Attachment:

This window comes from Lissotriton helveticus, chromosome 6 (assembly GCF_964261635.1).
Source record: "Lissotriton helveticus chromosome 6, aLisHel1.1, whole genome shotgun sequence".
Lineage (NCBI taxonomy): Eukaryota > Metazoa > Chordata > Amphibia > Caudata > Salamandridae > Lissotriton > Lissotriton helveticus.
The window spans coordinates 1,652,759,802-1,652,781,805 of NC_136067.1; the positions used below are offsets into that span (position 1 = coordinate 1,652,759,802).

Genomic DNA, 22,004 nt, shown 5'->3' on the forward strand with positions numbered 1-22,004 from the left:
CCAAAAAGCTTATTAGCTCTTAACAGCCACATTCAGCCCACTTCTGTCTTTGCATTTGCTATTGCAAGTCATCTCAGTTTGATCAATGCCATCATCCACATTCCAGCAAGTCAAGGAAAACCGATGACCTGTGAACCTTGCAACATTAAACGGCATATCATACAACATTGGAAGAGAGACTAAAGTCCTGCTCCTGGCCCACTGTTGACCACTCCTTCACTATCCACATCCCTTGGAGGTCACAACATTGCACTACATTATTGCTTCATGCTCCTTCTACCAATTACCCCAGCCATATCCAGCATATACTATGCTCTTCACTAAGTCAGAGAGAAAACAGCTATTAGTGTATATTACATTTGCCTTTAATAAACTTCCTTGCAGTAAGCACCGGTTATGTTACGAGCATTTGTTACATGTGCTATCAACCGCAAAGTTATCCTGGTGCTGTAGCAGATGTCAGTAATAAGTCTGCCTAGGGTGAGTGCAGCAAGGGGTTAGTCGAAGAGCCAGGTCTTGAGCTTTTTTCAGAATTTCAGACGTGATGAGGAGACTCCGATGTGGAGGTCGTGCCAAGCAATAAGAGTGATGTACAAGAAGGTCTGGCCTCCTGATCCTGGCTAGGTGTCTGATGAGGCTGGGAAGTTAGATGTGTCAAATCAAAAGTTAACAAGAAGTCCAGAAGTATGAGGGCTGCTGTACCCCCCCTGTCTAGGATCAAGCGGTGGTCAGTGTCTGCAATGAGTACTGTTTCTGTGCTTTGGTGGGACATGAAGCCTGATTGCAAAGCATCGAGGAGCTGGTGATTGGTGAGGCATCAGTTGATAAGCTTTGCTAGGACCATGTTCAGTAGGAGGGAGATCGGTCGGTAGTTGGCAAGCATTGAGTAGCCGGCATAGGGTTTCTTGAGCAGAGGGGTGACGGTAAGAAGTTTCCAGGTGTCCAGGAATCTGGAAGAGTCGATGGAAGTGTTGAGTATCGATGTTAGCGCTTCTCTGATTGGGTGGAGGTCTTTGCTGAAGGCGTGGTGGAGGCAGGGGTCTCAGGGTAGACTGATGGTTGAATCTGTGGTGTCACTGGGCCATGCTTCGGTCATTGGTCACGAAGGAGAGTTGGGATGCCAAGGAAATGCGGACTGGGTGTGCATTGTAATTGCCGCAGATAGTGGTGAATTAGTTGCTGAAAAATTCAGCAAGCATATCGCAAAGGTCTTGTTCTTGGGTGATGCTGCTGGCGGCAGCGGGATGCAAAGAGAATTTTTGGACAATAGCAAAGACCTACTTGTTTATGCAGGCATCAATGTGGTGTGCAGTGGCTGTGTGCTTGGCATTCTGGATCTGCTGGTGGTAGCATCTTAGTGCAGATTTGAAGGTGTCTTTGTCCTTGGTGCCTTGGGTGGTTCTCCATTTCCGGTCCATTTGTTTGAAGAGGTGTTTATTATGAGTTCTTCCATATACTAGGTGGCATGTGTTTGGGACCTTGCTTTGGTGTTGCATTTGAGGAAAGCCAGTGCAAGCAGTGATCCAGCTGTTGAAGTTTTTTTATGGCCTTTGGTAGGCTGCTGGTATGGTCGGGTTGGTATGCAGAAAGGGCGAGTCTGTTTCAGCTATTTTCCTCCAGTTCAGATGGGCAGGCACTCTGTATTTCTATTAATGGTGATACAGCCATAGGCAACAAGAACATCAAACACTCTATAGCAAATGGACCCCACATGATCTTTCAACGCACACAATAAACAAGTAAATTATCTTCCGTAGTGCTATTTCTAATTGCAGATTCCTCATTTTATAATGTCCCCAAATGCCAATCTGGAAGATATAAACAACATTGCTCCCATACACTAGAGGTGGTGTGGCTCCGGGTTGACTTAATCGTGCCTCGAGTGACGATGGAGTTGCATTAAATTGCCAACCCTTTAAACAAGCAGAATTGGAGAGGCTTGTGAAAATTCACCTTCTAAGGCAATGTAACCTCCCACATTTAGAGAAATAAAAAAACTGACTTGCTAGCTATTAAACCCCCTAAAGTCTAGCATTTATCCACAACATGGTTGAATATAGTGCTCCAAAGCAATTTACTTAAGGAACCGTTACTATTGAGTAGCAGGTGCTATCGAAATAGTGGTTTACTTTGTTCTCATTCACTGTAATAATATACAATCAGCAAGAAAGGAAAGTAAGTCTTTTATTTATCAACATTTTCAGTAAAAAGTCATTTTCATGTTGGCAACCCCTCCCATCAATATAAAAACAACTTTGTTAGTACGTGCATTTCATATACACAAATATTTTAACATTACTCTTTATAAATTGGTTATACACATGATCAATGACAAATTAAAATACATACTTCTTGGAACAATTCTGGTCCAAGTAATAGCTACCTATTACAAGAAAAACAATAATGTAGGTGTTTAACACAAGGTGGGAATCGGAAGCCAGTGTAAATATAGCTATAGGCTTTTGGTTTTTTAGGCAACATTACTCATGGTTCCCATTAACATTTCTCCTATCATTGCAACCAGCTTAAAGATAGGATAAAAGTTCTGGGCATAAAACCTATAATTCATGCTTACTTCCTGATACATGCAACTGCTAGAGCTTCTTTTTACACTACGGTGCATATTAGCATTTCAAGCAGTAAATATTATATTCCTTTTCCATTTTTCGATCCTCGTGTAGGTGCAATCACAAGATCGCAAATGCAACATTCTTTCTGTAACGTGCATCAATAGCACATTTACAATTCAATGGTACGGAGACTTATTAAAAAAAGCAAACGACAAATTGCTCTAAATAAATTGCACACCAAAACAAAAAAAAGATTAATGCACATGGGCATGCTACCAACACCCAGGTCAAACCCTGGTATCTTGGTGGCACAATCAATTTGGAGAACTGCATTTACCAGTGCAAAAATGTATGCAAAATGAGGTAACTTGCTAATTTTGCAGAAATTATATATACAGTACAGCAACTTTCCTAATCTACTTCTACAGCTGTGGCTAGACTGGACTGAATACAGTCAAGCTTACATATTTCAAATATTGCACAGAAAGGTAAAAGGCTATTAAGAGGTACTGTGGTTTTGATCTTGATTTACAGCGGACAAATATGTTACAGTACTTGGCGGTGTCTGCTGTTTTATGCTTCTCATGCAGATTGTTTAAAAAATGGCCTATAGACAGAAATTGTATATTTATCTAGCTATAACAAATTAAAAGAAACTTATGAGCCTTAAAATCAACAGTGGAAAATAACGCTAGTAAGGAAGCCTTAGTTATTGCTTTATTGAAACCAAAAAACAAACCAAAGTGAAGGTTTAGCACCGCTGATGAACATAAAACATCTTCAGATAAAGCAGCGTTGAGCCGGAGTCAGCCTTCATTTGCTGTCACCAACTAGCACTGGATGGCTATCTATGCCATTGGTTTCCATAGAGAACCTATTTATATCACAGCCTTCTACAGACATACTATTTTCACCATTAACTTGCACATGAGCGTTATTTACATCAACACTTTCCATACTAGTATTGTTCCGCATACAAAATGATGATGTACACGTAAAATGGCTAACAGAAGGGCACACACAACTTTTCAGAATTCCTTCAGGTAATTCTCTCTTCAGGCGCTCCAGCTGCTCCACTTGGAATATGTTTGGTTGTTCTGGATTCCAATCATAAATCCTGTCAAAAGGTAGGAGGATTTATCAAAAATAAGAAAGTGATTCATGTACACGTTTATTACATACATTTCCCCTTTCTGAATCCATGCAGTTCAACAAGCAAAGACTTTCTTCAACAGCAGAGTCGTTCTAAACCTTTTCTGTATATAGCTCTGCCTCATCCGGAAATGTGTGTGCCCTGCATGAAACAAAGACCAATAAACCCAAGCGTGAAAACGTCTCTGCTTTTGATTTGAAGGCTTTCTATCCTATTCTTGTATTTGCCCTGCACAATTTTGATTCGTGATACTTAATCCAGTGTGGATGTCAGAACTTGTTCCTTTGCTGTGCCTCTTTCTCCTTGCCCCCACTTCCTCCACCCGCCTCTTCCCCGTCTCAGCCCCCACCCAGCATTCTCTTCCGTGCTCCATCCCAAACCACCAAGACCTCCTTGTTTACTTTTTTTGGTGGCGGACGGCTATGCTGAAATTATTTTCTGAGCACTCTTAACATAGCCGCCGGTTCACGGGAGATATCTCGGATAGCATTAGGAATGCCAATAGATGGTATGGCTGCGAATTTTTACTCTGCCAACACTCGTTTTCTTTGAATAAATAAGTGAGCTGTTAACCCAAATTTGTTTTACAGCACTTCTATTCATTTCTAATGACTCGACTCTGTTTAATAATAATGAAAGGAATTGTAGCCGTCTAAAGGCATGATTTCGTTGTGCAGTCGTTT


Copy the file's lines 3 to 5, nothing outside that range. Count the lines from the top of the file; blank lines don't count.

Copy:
Lineage (NCBI taxonomy): Eukaryota > Metazoa > Chordata > Amphibia > Caudata > Salamandridae > Lissotriton > Lissotriton helveticus.
The window spans coordinates 1,652,759,802-1,652,781,805 of NC_136067.1; the positions used below are offsets into that span (position 1 = coordinate 1,652,759,802).

Genomic DNA, 22,004 nt, shown 5'->3' on the forward strand with positions numbered 1-22,004 from the left: